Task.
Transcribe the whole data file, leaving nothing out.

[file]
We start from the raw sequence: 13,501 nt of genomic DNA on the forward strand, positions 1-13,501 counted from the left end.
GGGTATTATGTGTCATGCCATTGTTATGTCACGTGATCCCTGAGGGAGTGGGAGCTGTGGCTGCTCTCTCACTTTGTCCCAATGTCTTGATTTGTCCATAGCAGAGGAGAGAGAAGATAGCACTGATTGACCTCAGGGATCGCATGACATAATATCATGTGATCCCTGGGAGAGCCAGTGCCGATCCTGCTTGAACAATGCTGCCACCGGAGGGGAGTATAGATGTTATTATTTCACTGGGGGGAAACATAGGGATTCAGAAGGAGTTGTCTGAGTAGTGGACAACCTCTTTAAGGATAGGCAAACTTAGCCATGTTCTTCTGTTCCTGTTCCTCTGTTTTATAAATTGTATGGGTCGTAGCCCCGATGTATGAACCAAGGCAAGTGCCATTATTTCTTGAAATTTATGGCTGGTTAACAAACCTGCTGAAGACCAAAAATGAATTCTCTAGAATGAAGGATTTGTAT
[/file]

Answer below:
We start from the raw sequence: 13,501 nt of genomic DNA on the forward strand, positions 1-13,501 counted from the left end.
GGGTATTATGTGTCATGCCATTGTTATGTCACGTGATCCCTGAGGGAGTGGGAGCTGTGGCTGCTCTCTCACTTTGTCCCAATGTCTTGATTTGTCCATAGCAGAGGAGAGAGAAGATAGCACTGATTGACCTCAGGGATCGCATGACATAATATCATGTGATCCCTGGGAGAGCCAGTGCCGATCCTGCTTGAACAATGCTGCCACCGGAGGGGAGTATAGATGTTATTATTTCACTGGGGGGAAACATAGGGATTCAGAAGGAGTTGTCTGAGTAGTGGACAACCTCTTTAAGGATAGGCAAACTTAGCCATGTTCTTCTGTTCCTGTTCCTCTGTTTTATAAATTGTATGGGTCGTAGCCCCGATGTATGAACCAAGGCAAGTGCCATTATTTCTTGAAATTTATGGCTGGTTAACAAACCTGCTGAAGACCAAAAATGAATTCTCTAGAATGAAGGATTTGTAT